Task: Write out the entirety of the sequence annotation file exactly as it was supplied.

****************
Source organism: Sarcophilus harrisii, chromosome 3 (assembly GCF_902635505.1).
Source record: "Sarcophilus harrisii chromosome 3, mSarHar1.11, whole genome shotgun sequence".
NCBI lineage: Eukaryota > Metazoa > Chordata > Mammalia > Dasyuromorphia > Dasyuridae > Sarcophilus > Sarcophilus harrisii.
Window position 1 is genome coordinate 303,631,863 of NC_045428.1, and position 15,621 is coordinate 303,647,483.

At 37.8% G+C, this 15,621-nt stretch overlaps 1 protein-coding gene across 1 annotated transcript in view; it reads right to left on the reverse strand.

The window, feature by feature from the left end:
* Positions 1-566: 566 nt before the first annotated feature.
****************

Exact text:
Source organism: Sarcophilus harrisii, chromosome 3 (assembly GCF_902635505.1).
Source record: "Sarcophilus harrisii chromosome 3, mSarHar1.11, whole genome shotgun sequence".
NCBI lineage: Eukaryota > Metazoa > Chordata > Mammalia > Dasyuromorphia > Dasyuridae > Sarcophilus > Sarcophilus harrisii.
Window position 1 is genome coordinate 303,631,863 of NC_045428.1, and position 15,621 is coordinate 303,647,483.

At 37.8% G+C, this 15,621-nt stretch overlaps 1 protein-coding gene across 1 annotated transcript in view; it reads right to left on the reverse strand.

The window, feature by feature from the left end:
* Positions 1-566: 566 nt before the first annotated feature.